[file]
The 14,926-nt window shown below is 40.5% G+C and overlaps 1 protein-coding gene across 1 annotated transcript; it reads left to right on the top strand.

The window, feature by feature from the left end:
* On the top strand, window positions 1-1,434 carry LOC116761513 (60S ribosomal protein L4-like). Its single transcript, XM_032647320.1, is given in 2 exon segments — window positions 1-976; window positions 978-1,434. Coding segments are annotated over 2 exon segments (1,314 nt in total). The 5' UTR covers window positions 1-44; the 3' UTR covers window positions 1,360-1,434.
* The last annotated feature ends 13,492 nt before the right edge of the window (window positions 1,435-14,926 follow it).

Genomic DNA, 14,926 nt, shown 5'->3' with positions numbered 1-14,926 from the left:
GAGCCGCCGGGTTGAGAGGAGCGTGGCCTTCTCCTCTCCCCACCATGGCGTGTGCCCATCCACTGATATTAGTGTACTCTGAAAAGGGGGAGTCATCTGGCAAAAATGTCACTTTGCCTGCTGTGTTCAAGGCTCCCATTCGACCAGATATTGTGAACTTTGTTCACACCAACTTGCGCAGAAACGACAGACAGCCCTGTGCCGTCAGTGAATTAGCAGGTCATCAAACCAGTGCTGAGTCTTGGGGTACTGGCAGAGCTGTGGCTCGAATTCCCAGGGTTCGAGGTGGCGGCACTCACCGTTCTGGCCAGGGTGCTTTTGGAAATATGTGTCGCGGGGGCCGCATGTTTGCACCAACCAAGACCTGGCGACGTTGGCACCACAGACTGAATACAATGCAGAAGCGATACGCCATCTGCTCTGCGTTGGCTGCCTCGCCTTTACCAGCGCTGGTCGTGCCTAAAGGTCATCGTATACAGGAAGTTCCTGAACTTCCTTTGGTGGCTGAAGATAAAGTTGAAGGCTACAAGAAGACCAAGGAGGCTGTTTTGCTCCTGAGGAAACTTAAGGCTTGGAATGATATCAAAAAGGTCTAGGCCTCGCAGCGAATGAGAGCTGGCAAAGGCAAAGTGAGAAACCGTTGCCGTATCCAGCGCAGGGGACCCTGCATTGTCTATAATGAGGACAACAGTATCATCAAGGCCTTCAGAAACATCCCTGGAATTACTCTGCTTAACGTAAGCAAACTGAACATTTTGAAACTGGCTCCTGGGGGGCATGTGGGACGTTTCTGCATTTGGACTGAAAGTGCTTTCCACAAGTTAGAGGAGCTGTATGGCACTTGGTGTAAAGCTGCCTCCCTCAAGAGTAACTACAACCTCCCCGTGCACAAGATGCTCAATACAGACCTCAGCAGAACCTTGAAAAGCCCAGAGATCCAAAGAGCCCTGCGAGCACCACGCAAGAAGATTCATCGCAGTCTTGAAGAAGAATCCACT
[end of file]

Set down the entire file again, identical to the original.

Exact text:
The 14,926-nt window shown below is 40.5% G+C and overlaps 1 protein-coding gene across 1 annotated transcript; it reads left to right on the top strand.

The window, feature by feature from the left end:
* On the top strand, window positions 1-1,434 carry LOC116761513 (60S ribosomal protein L4-like). Its single transcript, XM_032647320.1, is given in 2 exon segments — window positions 1-976; window positions 978-1,434. Coding segments are annotated over 2 exon segments (1,314 nt in total). The 5' UTR covers window positions 1-44; the 3' UTR covers window positions 1,360-1,434.
* The last annotated feature ends 13,492 nt before the right edge of the window (window positions 1,435-14,926 follow it).

Genomic DNA, 14,926 nt, shown 5'->3' with positions numbered 1-14,926 from the left:
GAGCCGCCGGGTTGAGAGGAGCGTGGCCTTCTCCTCTCCCCACCATGGCGTGTGCCCATCCACTGATATTAGTGTACTCTGAAAAGGGGGAGTCATCTGGCAAAAATGTCACTTTGCCTGCTGTGTTCAAGGCTCCCATTCGACCAGATATTGTGAACTTTGTTCACACCAACTTGCGCAGAAACGACAGACAGCCCTGTGCCGTCAGTGAATTAGCAGGTCATCAAACCAGTGCTGAGTCTTGGGGTACTGGCAGAGCTGTGGCTCGAATTCCCAGGGTTCGAGGTGGCGGCACTCACCGTTCTGGCCAGGGTGCTTTTGGAAATATGTGTCGCGGGGGCCGCATGTTTGCACCAACCAAGACCTGGCGACGTTGGCACCACAGACTGAATACAATGCAGAAGCGATACGCCATCTGCTCTGCGTTGGCTGCCTCGCCTTTACCAGCGCTGGTCGTGCCTAAAGGTCATCGTATACAGGAAGTTCCTGAACTTCCTTTGGTGGCTGAAGATAAAGTTGAAGGCTACAAGAAGACCAAGGAGGCTGTTTTGCTCCTGAGGAAACTTAAGGCTTGGAATGATATCAAAAAGGTCTAGGCCTCGCAGCGAATGAGAGCTGGCAAAGGCAAAGTGAGAAACCGTTGCCGTATCCAGCGCAGGGGACCCTGCATTGTCTATAATGAGGACAACAGTATCATCAAGGCCTTCAGAAACATCCCTGGAATTACTCTGCTTAACGTAAGCAAACTGAACATTTTGAAACTGGCTCCTGGGGGGCATGTGGGACGTTTCTGCATTTGGACTGAAAGTGCTTTCCACAAGTTAGAGGAGCTGTATGGCACTTGGTGTAAAGCTGCCTCCCTCAAGAGTAACTACAACCTCCCCGTGCACAAGATGCTCAATACAGACCTCAGCAGAACCTTGAAAAGCCCAGAGATCCAAAGAGCCCTGCGAGCACCACGCAAGAAGATTCATCGCAGTCTTGAAGAAGAATCCACT